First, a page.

US punitive tariffs on cars would nevertheless be a burden on the German economy. Calculations by ifo researcher Gabriel Felbermayr show that a 25 percent US punitive tariff on cars would reduce Germany’s gross domestic product by 5 billion euros.
In the debate over US punitive tariffs, it is often argued that Donald Trump’s goal is to divide Europe. Germany is by far the biggest car exporter to the USA among all EU states. The next largest European car exporter is Britain, which is leaving the EU and does not count, followed by Italy with an export volume of almost 5 billion US dollars. Many expect that Germany’s EU partners may refuse to take retaliatory measures. Only Germany would suffer from US auto tariffs, while everyone would have to bear the costs of retaliatory measures. This assumption overlooks the fact that German car exports include a large volume of intermediate inputs provided by car component suppliers that are largely based in Italy, France, Austria and the Visegrád countries. In Hungary, for example, losses from car tariffs measured as a percentage of Hungary’s gross domestic product would be even higher than in Germany.
What is the right response to the US threats of car tariffs? German car manufacturers have now suggested getting rid of car tariffs altogether in transatlantic trade, instead of introducing new tariffs. This would be desirable in principle, but given the trade imbalance, it is unlikely that the USA would agree to a reduction in tariffs that was only limited to cars. Any such agreement would also violate GATT rules. The most-favoured-nation-clause would demand that all countries should benefit from the reduction in tariffs. Article 24 of the GATT agreement only allows for divergences from this rule as part of free trade agreements that cover “the majority of trade” between two countries, and not just cars.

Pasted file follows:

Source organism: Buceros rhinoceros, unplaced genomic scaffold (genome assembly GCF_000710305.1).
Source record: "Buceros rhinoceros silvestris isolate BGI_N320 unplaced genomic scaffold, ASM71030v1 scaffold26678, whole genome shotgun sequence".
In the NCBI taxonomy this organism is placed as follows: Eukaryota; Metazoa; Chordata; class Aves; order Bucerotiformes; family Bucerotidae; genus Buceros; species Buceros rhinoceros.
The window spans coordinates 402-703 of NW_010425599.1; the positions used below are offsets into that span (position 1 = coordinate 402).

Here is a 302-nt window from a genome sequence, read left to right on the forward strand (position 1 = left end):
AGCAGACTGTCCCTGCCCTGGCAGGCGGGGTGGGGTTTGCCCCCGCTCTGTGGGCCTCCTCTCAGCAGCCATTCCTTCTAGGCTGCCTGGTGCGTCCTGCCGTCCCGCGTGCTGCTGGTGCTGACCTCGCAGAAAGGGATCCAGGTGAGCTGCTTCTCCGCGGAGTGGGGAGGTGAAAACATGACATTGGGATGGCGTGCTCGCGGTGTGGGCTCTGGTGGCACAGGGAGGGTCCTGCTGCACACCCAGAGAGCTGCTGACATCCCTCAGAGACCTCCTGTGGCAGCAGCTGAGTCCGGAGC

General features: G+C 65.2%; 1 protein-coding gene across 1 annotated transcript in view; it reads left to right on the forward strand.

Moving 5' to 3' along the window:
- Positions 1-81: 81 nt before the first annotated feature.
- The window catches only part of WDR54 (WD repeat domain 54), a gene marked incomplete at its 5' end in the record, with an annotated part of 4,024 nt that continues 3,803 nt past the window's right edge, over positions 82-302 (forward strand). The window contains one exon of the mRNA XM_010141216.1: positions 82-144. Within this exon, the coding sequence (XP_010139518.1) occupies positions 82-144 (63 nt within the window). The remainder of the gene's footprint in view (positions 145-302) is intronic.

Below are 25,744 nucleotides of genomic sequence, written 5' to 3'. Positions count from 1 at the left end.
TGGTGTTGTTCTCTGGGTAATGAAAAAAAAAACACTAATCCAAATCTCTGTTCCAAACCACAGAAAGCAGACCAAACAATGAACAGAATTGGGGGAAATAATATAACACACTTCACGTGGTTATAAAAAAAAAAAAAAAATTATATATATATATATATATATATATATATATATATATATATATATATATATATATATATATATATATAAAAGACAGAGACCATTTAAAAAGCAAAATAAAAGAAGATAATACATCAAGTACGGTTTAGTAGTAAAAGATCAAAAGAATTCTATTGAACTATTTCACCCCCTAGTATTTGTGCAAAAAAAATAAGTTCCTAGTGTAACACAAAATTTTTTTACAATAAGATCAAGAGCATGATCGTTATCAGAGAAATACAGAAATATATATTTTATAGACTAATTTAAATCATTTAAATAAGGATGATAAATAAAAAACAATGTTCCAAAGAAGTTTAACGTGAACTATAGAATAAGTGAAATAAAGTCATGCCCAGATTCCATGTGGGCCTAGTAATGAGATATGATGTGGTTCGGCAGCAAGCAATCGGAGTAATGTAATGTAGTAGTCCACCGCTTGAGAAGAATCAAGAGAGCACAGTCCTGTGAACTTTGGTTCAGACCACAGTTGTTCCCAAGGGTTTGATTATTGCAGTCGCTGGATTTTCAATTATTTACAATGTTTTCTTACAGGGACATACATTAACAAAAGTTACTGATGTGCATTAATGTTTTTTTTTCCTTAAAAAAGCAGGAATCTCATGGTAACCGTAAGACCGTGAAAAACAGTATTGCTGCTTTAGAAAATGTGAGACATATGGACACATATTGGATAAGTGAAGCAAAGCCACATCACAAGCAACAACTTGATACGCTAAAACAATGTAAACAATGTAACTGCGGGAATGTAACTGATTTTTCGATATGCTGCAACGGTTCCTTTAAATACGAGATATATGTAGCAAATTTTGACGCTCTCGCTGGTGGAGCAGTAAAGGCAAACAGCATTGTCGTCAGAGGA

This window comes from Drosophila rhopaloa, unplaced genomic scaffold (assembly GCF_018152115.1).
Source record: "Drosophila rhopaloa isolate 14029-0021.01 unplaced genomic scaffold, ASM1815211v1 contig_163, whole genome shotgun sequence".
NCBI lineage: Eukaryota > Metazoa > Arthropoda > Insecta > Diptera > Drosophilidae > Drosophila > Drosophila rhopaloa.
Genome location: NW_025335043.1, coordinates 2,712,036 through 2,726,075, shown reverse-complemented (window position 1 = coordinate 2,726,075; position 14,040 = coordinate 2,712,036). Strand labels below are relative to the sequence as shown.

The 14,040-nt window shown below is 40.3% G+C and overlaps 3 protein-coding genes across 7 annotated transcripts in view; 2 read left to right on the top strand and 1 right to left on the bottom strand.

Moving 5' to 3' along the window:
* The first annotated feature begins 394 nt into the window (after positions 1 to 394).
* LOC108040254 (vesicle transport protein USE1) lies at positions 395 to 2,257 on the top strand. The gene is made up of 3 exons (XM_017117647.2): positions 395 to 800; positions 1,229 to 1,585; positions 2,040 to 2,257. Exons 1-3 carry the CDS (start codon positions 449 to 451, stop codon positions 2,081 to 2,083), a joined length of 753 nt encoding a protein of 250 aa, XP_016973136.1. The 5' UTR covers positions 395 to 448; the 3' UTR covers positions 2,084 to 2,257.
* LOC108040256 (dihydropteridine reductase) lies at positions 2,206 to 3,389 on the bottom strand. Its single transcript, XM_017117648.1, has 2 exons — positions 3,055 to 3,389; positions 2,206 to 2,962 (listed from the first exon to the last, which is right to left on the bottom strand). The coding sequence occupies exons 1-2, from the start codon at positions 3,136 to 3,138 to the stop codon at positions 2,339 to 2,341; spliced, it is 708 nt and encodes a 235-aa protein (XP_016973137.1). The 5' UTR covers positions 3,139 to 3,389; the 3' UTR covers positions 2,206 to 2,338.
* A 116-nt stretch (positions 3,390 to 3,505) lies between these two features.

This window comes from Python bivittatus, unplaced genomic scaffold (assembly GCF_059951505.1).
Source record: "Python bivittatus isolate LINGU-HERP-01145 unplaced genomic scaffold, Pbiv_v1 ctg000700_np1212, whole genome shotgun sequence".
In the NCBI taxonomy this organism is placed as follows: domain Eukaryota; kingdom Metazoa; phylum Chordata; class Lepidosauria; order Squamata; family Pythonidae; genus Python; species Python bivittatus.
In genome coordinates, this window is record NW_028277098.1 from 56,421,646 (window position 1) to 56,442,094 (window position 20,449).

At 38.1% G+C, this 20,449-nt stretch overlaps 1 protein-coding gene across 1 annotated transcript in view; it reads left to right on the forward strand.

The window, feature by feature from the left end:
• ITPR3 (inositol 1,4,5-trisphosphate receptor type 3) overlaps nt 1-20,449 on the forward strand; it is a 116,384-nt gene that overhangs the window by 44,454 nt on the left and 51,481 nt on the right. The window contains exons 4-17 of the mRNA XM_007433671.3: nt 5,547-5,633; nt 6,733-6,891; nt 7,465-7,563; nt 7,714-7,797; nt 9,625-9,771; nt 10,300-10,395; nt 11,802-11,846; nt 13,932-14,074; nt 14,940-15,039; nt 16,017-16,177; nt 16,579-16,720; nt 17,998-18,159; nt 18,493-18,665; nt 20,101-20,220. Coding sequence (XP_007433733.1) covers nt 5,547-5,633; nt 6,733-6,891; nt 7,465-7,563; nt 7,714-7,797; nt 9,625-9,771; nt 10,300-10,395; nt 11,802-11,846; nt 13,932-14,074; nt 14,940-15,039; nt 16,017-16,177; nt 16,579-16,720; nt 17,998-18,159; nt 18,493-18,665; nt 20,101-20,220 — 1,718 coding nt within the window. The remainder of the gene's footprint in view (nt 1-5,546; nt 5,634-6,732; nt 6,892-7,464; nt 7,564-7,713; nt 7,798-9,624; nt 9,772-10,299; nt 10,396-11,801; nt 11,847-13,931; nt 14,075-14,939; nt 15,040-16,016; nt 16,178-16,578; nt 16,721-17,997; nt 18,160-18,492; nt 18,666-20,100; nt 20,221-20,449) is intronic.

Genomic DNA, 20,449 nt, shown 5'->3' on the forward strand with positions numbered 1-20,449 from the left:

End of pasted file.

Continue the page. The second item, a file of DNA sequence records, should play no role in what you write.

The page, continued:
If the US does actually decide to levy punitive tariffs on cars, it is important that the EU shows unity. This is not self-evident, despite cross border links in the automotive industry. At the last G7 Summit Italy’s government, for example, departed from the stance adopted by the other EU countries in discussing the EU’s relations with Russia. The EU should take retaliatory measures and apply equally high retaliatory tariffs on US exports to Europe. It is particularly important to avoid giving the impression in US domestic political debates that Trump’s protectionism has no cost for the USA.
Another aspect is important: More cars from Japan and other countries can be expected to arrive in European markets. The EU should not react with tit-for-tat protectionist measures, as this would merely lead to an escalation in the trade war. If the US wishes to isolate itself from world trade, then we cannot stop it from doing so. But we should not allow protectionism to spread any further.
Professor of Public Economics and Finance
President of the ifo Institute
Published under the title “Germany would not be the main victim of Trump’s car tariffs”, Euractiv, 10 July 2018 and in German under the title “Die Angst vor der nächsten Eskalationsstufe”, WirtschaftsWoche, 29 June 2018, p. 33.